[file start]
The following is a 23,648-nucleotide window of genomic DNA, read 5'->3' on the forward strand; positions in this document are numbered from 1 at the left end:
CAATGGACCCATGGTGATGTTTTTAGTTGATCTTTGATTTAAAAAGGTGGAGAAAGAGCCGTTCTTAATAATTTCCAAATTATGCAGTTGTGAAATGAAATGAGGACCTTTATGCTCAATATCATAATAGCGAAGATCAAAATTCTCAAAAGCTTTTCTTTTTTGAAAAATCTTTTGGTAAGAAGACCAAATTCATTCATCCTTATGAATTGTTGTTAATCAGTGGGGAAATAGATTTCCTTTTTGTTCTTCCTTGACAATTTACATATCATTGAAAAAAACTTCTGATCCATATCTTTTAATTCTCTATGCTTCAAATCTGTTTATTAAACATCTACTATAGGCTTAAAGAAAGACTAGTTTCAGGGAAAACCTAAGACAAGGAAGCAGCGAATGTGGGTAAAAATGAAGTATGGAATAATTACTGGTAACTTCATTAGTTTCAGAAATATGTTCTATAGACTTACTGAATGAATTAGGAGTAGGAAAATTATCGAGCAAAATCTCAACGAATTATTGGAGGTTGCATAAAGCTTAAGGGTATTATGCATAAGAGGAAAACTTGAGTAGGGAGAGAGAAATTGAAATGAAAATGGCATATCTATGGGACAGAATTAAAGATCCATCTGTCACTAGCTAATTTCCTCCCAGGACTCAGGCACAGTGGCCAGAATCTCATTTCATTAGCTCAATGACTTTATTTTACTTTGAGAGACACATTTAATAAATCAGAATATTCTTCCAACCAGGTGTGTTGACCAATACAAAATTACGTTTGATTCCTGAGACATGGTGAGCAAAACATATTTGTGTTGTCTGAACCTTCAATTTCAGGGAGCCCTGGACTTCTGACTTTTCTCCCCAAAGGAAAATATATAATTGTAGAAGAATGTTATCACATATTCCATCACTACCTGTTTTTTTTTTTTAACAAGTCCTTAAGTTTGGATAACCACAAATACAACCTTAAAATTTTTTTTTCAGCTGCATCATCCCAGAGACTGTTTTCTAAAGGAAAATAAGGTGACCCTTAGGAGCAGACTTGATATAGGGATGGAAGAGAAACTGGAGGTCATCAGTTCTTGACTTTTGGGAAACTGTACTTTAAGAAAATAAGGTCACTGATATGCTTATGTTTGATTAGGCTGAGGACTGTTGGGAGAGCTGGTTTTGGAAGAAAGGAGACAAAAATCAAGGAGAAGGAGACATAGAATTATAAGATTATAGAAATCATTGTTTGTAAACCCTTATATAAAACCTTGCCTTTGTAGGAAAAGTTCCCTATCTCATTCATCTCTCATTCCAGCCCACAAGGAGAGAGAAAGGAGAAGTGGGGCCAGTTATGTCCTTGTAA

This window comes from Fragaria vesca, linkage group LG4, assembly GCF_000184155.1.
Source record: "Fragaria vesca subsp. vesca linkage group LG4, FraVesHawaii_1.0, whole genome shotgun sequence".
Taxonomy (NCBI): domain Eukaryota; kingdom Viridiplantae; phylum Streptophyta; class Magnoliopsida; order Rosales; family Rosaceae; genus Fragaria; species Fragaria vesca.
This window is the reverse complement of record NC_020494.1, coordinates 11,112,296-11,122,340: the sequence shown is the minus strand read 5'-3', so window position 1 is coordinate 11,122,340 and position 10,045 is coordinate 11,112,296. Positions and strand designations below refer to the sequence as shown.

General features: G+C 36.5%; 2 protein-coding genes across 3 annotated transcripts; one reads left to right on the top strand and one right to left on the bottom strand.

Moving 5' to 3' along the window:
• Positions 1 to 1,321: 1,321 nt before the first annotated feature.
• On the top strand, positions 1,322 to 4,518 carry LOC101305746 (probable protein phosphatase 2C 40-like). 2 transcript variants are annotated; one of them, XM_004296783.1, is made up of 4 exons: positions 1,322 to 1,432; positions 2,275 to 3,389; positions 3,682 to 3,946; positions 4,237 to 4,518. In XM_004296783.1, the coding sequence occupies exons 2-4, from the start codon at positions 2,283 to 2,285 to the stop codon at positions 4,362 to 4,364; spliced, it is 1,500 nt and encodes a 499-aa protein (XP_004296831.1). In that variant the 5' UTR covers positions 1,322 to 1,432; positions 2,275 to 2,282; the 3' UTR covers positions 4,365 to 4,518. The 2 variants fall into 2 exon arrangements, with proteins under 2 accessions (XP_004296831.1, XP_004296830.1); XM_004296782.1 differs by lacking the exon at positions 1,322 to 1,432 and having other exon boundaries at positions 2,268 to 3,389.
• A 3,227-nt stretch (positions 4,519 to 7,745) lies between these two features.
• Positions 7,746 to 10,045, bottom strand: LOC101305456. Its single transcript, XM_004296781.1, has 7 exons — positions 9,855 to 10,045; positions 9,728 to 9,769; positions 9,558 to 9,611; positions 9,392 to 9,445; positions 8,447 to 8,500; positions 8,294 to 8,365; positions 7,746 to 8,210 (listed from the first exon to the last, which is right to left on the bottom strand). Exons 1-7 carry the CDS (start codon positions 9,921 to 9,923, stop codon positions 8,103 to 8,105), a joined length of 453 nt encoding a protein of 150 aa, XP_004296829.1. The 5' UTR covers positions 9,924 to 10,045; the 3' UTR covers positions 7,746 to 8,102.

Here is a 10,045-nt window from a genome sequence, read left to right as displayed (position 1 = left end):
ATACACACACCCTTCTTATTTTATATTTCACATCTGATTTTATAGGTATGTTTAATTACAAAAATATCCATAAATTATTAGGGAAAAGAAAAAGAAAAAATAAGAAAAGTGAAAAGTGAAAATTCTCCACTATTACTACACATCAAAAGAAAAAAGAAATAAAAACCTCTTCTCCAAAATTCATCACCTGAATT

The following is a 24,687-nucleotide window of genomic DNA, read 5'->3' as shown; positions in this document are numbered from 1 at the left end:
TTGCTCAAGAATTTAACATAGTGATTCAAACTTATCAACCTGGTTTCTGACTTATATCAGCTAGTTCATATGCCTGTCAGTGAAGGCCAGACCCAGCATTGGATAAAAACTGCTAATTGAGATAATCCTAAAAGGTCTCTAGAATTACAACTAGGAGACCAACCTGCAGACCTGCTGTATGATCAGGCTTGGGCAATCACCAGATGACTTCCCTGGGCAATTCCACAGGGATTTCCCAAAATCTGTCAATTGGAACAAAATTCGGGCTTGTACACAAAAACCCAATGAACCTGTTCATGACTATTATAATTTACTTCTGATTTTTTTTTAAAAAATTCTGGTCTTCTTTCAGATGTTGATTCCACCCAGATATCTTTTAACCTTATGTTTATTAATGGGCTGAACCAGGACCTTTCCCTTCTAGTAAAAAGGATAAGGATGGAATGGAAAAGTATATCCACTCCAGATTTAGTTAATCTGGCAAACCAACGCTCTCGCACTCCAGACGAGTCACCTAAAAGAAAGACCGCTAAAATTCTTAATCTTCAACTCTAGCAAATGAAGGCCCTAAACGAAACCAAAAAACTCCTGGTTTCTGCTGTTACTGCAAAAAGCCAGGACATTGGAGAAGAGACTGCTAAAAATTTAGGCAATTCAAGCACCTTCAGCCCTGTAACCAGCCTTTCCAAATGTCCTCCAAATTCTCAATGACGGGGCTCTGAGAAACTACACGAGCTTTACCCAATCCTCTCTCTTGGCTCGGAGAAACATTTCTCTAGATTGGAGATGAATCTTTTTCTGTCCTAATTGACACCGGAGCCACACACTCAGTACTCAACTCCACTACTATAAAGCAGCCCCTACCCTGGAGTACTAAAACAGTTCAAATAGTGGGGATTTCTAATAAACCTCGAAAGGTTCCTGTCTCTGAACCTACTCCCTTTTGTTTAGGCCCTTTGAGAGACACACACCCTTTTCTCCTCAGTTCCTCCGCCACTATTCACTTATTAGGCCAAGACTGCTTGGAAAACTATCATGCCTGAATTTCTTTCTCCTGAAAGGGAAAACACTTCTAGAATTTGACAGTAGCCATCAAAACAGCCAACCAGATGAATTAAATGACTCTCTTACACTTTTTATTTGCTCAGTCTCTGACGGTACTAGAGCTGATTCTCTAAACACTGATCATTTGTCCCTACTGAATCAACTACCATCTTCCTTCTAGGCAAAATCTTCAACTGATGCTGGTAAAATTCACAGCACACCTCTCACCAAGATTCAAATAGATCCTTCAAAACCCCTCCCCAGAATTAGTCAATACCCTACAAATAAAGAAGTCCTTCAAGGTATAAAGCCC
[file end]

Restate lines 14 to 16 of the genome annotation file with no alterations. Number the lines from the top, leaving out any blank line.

ATACACACACCCTTCTTATTTTATATTTCACATCTGATTTTATAGGTATGTTTAATTACAAAAATATCCATAAATTATTAGGGAAAAGAAAAAGAAAAAATAAGAAAAGTGAAAAGTGAAAATTCTCCACTATTACTACACATCAAAAGAAAAAAGAAATAAAAACCTCTTCTCCAAAATTCATCACCTGAATT

The following is a 24,687-nucleotide window of genomic DNA, read 5'->3' as shown; positions in this document are numbered from 1 at the left end:
TTGCTCAAGAATTTAACATAGTGATTCAAACTTATCAACCTGGTTTCTGACTTATATCAGCTAGTTCATATGCCTGTCAGTGAAGGCCAGACCCAGCATTGGATAAAAACTGCTAATTGAGATAATCCTAAAAGGTCTCTAGAATTACAACTAGGAGACCAACCTGCAGACCTGCTGTATGATCAGGCTTGGGCAATCACCAGATGACTTCCCTGGGCAATTCCACAGGGATTTCCCAAAATCTGTCAATTGGAACAAAATTCGGGCTTGTACACAAAAACCCAATGAACCTGTTCATGACTATTATAATTTACTTCTGATTTTTTTTTAAAAAATTCTGGTCTTCTTTCAGATGTTGATTCCACCCAGATATCTTTTAACCTTATGTTTATTAATGGGCTGAACCAGGACCTTTCCCTTCTAGTAAAAAGGATAAGGATGGAATGGAAAAGTATATCCACTCCAGATTTAGTTAATCTGGCAAACCAACGCTCTCGCACTCCAGACGAGTCACCTAAAAGAAAGACCGCTAAAATTCTTAATCTTCAACTCTAGCAAATGAAGGCCCTAAACGAAACCAAAAAACTCCTGGTTTCTGCTGTTACTGCAAAAAGCCAGGACATTGGAGAAGAGACTGCTAAAAATTTAGGCAATTCAAGCACCTTCAGCCCTGTAACCAGCCTTTCCAAATGTCCTCCAAATTCTCAATGACGGGGCTCTGAGAAACTACACGAGCTTTACCCAATCCTCTCTCTTGGCTCGGAGAAACATTTCTCTAGATTGGAGATGAATCTTTTTCTGTCCTAATTGACACCGGAGCCACACACTCAGTACTCAACTCCACTACTATAAAGCAGCCCCTACCCTGGAGTACTAAAACAGTTCAAATAGTGGGGATTTCTAATAAACCTCGAAAGGTTCCTGTCTCTGAACCTACTCCCTTTTGTTTAGGCCCTTTGAGAGACACACACCCTTTTCTCCTCAGTTCCTCCGCCACTATTCACTTATTAGGCCAAGACTGCTTGGAAAACTATCATGCCTGAATTTCTTTCTCCTGAAAGGGAAAACACTTCTAGAATTTGACAGTAGCCATCAAAACAGCCAACCAGATGAATTAAATGACTCTCTTACACTTTTTATTTGCTCAGTCTCTGACGGTACTAGAGCTGATTCTCTAAACACTGATCATTTGTCCCTACTGAATCAACTACCATCTTCCTTCTAGGCAAAATCTTCAACTGATGCTGGTAAAATTCACAGCACACCTCTCACCAAGATTCAAATAGATCCTTCAAAACCCCTCCCCAGAATTAGTCAATACCCTACAAATAAAGAAGTCCTTCAAGGTATAAAGCCC